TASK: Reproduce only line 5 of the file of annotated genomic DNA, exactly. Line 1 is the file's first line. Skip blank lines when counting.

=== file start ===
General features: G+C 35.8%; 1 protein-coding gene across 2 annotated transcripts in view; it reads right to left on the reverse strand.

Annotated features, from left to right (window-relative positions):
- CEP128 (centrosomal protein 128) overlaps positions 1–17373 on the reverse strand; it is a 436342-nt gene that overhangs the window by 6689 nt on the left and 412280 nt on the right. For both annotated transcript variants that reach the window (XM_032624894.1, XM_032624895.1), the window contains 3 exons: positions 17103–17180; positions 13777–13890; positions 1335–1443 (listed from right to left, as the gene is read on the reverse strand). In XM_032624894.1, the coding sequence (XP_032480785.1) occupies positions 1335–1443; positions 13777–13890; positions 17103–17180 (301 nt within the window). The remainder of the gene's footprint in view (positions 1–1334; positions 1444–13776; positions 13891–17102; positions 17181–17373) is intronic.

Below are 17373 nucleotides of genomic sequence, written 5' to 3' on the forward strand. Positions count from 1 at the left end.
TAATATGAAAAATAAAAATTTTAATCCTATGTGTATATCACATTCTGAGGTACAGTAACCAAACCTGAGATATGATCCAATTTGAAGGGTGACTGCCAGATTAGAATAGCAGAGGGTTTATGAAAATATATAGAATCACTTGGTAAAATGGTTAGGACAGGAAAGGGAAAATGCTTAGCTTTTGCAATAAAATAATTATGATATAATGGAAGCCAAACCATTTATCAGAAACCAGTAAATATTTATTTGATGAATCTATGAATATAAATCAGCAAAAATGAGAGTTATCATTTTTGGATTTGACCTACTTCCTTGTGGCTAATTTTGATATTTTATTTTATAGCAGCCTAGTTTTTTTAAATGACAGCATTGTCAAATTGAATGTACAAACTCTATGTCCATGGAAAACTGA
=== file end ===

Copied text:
TAATATGAAAAATAAAAATTTTAATCCTATGTGTATATCACATTCTGAGGTACAGTAACCAAACCTGAGATATGATCCAATTTGAAGGGTGACTGCCAGATTAGAATAGCAGAGGGTTTATGAAAATATATAGAATCACTTGGTAAAATGGTTAGGACAGGAAAGGGAAAATGCTTAGCTTTTGCAATAAAATAATTATGATATAATGGAAGCCAAACCATTTATCAGAAACCAGTAAATATTTATTTGATGAATCTATGAATATAAATCAGCAAAAATGAGAGTTATCATTTTTGGATTTGACCTACTTCCTTGTGGCTAATTTTGATATTTTATTTTATAGCAGCCTAGTTTTTTTAAATGACAGCATTGTCAAATTGAATGTACAAACTCTATGTCCATGGAAAACTGA